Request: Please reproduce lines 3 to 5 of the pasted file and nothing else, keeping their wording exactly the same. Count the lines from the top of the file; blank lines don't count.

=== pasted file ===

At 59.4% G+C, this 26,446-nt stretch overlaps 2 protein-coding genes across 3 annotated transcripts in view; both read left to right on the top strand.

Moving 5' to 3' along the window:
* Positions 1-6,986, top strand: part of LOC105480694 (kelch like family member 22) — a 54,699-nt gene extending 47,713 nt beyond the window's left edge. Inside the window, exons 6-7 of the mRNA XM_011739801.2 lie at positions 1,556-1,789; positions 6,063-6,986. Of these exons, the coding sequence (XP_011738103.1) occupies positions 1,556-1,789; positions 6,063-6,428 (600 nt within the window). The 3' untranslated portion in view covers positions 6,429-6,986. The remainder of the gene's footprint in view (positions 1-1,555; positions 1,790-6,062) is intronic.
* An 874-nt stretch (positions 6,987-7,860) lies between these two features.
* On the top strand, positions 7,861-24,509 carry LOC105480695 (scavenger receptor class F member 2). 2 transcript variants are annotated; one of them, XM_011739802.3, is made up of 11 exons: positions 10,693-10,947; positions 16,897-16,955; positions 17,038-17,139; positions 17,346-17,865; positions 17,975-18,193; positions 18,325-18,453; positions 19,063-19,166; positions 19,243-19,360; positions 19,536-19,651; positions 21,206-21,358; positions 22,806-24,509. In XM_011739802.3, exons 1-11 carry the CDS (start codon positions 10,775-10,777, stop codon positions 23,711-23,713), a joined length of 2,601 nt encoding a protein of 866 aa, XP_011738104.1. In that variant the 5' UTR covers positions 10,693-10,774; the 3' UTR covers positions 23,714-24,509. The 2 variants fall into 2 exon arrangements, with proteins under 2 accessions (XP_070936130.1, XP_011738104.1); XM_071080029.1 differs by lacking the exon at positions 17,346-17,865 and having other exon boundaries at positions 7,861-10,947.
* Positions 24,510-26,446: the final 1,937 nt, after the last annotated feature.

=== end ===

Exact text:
* Positions 1-6,986, top strand: part of LOC105480694 (kelch like family member 22) — a 54,699-nt gene extending 47,713 nt beyond the window's left edge. Inside the window, exons 6-7 of the mRNA XM_011739801.2 lie at positions 1,556-1,789; positions 6,063-6,986. Of these exons, the coding sequence (XP_011738103.1) occupies positions 1,556-1,789; positions 6,063-6,428 (600 nt within the window). The 3' untranslated portion in view covers positions 6,429-6,986. The remainder of the gene's footprint in view (positions 1-1,555; positions 1,790-6,062) is intronic.
* An 874-nt stretch (positions 6,987-7,860) lies between these two features.
* On the top strand, positions 7,861-24,509 carry LOC105480695 (scavenger receptor class F member 2). 2 transcript variants are annotated; one of them, XM_011739802.3, is made up of 11 exons: positions 10,693-10,947; positions 16,897-16,955; positions 17,038-17,139; positions 17,346-17,865; positions 17,975-18,193; positions 18,325-18,453; positions 19,063-19,166; positions 19,243-19,360; positions 19,536-19,651; positions 21,206-21,358; positions 22,806-24,509. In XM_011739802.3, exons 1-11 carry the CDS (start codon positions 10,775-10,777, stop codon positions 23,711-23,713), a joined length of 2,601 nt encoding a protein of 866 aa, XP_011738104.1. In that variant the 5' UTR covers positions 10,693-10,774; the 3' UTR covers positions 23,714-24,509. The 2 variants fall into 2 exon arrangements, with proteins under 2 accessions (XP_070936130.1, XP_011738104.1); XM_071080029.1 differs by lacking the exon at positions 17,346-17,865 and having other exon boundaries at positions 7,861-10,947.